GitHub has announced its largest-ever push toward two-factor authentication (2FA). The world’s leading development platform said it will require all code-contributing users to enroll in 2FA by the end of 2023 to enhance the security of developer accounts and bolster security within the software supply chain.
Given the number of developers and enterprises on the platform, GitHub’s move is significant with the risks surrounding software supply chains continuing to threaten and expose organisations more than a year after the infamous SolarWinds Sunburst attack.
2FA to be rolled out across GitHub by 2023
In a blog posting, GitHub CSO Mike Hanley stated that developer accounts are frequent targets for social engineering and account takeover, and so protecting developers from attacks is the first and most critical step toward securing the software supply chain.
Therefore, all users who contribute code on GitHub.com will be required to enable one or more forms of 2FA by the end of 2023, allowing time for the firm to ensure that strong account security doesn’t come at the expense of usability, he added.
The goal is to move beyond basic password-based authentication to provide 2FA-enhanced defence.
“Most security breaches are not the product of exotic zero-day attacks, but rather involve lower-cost attacks like social engineering, credential theft or leakage, and other avenues that provide attackers with a broad range of access to victim accounts and the resources they have access to,” Hanley wrote.
“Compromised accounts can be used to steal private code or push malicious changes to that code. This places not only the individuals and organisations associated with the compromised accounts at risk, but also any users of the affected code. The potential for downstream impact to the broader software ecosystem and supply chain as a result is substantial.”
GitHub has already enrolled all maintainers of the top-100 packages on the npm registry in mandatory 2FA and enhanced all npm accounts with login verification.
On May 31, the firm will enroll all maintainers of the top-500 packages in mandatory 2FA, while its final cohort will be maintainers of all high-impact packages, those with more than 500 dependents or one million weekly downloads, whom it plans to enroll in the third quarter of this year. GitHub will then leverage what it has learned and apply 2FA across GitHub.com.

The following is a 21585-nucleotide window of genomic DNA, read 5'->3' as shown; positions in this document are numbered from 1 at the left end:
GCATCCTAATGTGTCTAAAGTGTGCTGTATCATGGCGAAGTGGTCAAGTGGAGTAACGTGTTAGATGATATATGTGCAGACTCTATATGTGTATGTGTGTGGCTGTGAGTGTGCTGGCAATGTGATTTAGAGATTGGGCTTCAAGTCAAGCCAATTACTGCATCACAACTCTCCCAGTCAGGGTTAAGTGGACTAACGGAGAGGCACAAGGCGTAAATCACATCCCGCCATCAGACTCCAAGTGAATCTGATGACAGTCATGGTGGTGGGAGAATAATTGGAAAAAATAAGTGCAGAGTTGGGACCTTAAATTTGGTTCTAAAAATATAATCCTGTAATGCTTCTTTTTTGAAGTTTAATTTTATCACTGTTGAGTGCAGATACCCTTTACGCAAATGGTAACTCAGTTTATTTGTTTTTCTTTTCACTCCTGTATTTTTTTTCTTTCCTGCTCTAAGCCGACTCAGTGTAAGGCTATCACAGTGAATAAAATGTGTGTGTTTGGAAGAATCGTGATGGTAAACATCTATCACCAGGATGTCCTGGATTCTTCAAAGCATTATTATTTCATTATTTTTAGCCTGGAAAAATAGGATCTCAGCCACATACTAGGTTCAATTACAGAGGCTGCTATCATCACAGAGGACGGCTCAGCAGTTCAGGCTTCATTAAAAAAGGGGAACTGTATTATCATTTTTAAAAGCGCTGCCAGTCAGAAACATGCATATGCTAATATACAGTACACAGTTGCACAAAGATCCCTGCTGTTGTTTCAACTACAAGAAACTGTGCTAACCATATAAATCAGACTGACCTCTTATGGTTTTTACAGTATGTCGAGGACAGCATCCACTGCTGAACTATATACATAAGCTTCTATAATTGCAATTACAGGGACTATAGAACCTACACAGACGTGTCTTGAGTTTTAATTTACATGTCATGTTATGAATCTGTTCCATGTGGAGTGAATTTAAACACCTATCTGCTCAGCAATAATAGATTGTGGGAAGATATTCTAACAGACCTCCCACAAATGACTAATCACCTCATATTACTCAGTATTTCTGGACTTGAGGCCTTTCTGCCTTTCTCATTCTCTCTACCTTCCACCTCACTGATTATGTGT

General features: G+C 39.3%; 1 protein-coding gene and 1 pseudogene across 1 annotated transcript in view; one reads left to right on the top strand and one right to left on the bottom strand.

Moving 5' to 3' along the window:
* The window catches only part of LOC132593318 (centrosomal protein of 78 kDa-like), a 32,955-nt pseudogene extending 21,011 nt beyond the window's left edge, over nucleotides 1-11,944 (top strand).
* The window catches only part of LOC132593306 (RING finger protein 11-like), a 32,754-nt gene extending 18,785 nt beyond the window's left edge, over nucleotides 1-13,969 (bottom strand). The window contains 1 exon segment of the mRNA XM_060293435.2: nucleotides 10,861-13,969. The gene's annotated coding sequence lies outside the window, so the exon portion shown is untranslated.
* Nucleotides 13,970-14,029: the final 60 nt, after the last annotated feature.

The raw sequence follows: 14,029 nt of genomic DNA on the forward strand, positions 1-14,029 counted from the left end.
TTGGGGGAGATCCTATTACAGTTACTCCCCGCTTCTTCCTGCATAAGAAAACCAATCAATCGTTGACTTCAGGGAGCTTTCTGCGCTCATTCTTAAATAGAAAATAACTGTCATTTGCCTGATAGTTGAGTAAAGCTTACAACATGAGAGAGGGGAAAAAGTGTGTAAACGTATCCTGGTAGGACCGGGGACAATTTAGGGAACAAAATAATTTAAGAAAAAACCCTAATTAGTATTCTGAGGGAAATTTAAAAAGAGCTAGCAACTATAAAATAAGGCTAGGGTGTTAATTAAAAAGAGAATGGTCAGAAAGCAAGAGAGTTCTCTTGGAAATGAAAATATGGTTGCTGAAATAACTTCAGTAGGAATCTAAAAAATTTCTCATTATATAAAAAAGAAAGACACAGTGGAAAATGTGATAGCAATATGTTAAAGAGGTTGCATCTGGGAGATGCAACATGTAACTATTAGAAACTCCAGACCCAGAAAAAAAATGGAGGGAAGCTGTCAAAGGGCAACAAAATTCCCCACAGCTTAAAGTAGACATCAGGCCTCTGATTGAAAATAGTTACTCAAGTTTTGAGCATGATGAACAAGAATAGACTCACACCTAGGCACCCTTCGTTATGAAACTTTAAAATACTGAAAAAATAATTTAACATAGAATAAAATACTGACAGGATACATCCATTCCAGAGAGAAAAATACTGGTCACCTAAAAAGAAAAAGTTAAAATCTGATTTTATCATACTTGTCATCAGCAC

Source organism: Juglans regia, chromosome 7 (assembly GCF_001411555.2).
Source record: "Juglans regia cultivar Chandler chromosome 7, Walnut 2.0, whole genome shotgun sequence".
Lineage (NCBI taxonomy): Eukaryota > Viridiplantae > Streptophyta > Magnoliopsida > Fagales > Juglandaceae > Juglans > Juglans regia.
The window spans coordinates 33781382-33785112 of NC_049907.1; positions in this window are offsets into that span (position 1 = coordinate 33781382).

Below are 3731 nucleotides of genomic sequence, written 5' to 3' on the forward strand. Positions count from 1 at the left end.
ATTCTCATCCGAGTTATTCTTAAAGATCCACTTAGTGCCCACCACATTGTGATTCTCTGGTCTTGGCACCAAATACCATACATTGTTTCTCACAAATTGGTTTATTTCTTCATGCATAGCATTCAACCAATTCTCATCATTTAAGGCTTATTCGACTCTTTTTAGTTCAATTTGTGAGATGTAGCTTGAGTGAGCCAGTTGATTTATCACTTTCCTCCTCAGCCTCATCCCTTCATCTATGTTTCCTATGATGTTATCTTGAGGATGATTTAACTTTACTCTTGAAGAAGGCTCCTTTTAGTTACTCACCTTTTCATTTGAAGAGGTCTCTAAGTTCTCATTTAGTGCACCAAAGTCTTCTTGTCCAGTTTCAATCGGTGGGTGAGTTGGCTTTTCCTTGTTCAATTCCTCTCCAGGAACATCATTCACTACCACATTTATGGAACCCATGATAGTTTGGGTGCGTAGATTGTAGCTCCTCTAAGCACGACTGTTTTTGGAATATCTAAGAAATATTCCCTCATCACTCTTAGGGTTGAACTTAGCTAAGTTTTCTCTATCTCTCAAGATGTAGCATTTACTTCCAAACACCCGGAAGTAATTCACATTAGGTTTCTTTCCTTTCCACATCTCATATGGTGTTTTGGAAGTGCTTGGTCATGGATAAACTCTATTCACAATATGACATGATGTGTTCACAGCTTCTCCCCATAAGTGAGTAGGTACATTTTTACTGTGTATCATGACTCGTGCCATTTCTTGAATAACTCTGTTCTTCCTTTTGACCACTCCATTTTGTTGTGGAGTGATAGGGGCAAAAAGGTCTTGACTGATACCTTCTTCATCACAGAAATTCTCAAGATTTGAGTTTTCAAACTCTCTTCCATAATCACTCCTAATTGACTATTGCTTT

Speaking to CSO, David Sygula, senior analyst at CybelAngel, says that while GitHub’s plans to implement 2FA across its platform will significantly reduce the chances of account takeover, it doesn’t mean GitHub users will stop sharing secrets in their repository.
“One of the issues is that repositories are made public; there is no need to log in, so multi-factor authentication won’t help with that. It’s a good practice, but it will be of little help in securing the supply chain.”
Software supply chain threats persist, attacks more than tripled in 2021
Software supply chain risks continue to impact organisations across the globe. In its 2021 Software Supply Chain Security Report, Argon estimated that software supply chain attacks more than tripled in 2021 compared to 2020, with more vulnerabilities and attacks discovered every month.
Attackers focused on open-source vulnerabilities, dependency poisoning, code issues, insecure supply chain processes, or implicit trust in software suppliers to distribute malware or establish backdoors in the resources of application users, the report stated. It cited use of vulnerable packages, compromised pipeline tools and code and artifact integrity as the three main risks faced by businesses.
Argon also predicted that challenges in securing the software supply chain will remain high for organisations in 2022, with a lack of resources, gaps in supply chain security knowledge and expertise, and insufficient tools playing a significant part.
“Collaboration with DevOps teams and automation of security within development workflows should play a major part in software supply chain security strategies,” the report concluded.